Are you ready to add a little puppy to your family? Before you go out and find a breeder or rescue, it is important that all family members are on the same page. You should never acquire a puppy without having your whole family support the decision - or you will have a lot of troubles down the line.
Today we will look at 5 questions you need to ask your spouse and kids before getting a new dog.
Do we all agree on the breed?
With over 360 dog breeds recognized by the FCI (the international kennel club), there is a perfect breed or mix for everyone! Dogs’ behavior is strongly driven by genetics, so make sure that you pick a breed whose character goes well with you and your lifestyle.
If you are social and like to take your dog to many places, do not get a reactive dog breed like an Akita Inu. If you like to spend evenings and weekends on the couch, don’t get a highly athletic dog like a German Shorthair Pointer.
Inform yourself about the breed you have in mind and check with your family members if everyone thinks this is a good fit for you!
Do we agree on rules?
As a dog trainer, I frequently get asked if a dog should be allowed on the couch, allowed to sleep in the bed, allowed to kiss his owners’ faces … my answer is always the same: it does not matter so much what your rule is as long as you are consistent!
If every family member has a different rule, your puppy will be confused and he won’t learn well. He is allowed on the couch when mom is home, but not dad? He can sleep in the kid’s bed, but only during stormy nights? This is unfair for the dog. All family members need to agree on the rules you will have for your dog. Your dog will quickly adapt and learn them as long as you are consistent.
Who will be responsible for what?
Check with your family members who will take over which dog care tasks. Dogs do not just need to be fed and walked. There is also training, grooming, taking them to the vet … ideally you should have set tasks for everyone. Do not underestimate the amount of time it might take to e.g. brush a long-coated dog regularly. Make sure that everyone knows what aspect of the dog’s care they are responsible for and that they are ready to commit to this.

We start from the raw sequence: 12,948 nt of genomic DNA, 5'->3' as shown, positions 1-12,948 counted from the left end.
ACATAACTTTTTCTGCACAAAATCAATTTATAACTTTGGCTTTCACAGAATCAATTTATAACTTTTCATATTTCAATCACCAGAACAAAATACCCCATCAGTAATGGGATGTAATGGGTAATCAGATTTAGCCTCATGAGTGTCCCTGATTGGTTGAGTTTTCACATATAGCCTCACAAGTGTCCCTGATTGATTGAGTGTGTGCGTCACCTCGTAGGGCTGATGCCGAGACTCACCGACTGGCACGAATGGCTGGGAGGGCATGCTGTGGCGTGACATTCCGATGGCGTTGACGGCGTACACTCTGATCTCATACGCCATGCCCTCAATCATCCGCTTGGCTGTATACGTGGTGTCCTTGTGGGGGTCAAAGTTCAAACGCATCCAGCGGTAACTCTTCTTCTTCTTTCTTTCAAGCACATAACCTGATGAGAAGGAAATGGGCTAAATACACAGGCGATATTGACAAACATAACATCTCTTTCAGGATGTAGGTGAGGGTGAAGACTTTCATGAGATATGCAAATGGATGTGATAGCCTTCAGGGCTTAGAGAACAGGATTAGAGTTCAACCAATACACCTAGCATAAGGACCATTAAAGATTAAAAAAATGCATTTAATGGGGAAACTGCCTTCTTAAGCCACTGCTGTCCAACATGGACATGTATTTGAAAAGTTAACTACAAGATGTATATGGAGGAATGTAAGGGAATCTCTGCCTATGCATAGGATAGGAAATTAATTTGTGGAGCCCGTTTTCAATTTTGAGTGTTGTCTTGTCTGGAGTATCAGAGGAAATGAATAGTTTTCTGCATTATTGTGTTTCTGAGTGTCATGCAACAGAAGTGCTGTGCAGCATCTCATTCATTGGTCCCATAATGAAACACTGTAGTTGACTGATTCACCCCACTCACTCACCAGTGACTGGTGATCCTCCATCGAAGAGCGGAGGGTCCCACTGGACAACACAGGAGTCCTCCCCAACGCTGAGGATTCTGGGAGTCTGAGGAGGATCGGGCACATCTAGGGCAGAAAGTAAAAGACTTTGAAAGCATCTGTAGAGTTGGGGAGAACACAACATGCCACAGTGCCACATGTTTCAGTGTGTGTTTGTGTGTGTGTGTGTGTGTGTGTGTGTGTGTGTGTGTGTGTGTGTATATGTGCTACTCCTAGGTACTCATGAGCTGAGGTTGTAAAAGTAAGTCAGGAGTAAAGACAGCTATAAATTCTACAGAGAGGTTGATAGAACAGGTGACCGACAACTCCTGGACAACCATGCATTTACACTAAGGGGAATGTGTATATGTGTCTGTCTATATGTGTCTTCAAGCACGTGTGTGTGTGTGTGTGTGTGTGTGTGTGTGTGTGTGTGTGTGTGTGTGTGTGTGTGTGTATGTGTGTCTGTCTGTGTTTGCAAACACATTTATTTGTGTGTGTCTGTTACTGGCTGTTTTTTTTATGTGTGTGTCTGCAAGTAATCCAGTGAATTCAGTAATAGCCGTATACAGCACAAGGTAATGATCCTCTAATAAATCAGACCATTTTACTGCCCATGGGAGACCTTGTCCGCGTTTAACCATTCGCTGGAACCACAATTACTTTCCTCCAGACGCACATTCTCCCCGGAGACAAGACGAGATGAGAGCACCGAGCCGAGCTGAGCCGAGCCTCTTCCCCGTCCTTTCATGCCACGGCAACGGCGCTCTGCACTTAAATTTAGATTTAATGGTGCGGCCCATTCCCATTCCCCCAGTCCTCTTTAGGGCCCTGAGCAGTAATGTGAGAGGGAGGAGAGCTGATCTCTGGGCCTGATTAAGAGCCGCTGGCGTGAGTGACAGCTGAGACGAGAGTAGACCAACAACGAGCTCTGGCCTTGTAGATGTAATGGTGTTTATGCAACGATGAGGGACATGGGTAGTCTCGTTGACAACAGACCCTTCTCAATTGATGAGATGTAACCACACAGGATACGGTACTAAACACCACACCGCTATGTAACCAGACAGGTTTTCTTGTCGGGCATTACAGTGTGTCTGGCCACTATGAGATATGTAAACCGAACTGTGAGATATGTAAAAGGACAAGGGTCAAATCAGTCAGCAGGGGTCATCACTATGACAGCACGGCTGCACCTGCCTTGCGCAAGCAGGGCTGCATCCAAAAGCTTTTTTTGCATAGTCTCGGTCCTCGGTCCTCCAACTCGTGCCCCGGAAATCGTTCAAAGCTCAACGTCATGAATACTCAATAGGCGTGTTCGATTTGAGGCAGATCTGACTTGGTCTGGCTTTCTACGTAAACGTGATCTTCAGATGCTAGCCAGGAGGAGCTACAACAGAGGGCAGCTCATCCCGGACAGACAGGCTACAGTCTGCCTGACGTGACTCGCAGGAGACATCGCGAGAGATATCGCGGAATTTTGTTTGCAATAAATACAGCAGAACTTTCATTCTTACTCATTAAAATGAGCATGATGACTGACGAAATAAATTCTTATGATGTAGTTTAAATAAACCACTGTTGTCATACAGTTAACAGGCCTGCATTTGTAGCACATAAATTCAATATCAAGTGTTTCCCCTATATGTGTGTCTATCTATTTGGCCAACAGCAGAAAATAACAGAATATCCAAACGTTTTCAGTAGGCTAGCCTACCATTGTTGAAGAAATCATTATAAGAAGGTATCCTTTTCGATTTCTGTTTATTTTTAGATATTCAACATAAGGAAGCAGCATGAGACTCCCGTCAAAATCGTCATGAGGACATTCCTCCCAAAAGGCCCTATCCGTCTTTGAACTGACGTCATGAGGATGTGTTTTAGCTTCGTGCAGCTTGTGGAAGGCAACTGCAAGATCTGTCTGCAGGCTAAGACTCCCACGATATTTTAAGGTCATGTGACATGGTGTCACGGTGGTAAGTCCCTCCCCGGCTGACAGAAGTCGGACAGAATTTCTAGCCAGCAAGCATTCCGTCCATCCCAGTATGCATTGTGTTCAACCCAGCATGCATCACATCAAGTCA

Speaking of commitment:
Are we ready for a 12-15 year commitment?
All new puppy owners are in love with their puppy, but once the puppy is 6-10 months old the novelty wears off and owners often turn their attention to other hobbies and aspects of their life. This is not good! Most behavioral issues start when the dog is between half a year and one year old. It is in that time that the owner’s commitment to training and exercising the dog wanes.
But even past the first and second birthday your dog will need daily interaction, enrichment and activities. Dogs are highly intelligent and social creatures. It is not fair to simply let them “sit around in the yard”. If you cannot commit to spending time with your dog every day for the next decade, do not get a puppy!
Do we have back-ups plans?
Unforeseen incidents happen in every family. Perhaps a child falls and breaks his arm, or (on a happier note) they have to go out of state for a sports tournament. You should have a back-up plan for your puppy. Who will care for him if you have to leave overnight? Who could take him out for a walk if you have to be gone for 12-14 hours during the day? Maybe you find a doggy daycare and boarding center nearby that you can leave your puppy at, or you hire a trusted dog sitter or relative to be your back-up.
It is really important to have these plans in place before getting a puppy.
The Bottom Line
Having a pup join your family should never be a decision you make by yourself. Always consult with all family members and only get a puppy if everyone agrees on key aspects. From choosing the right breed over having the same rules to splitting care tasks, every member of the family should be involved in the decision process.
Keep in mind that a puppy is only a “puppy” for a brief period but your adult dog will require care, training and exercise for 12-15 years. Do not get a new dog if you are not willing to commit to caring for him for a long time. Many new dog owners get a bit tired of their puppy when he is around 6 months old, and then the behavioral problems start.
The best way to set your pup up to become a wonderful companion is to make an informed choice and include the whole family in the planning process. The better you are prepared for your new dog, the better he will do.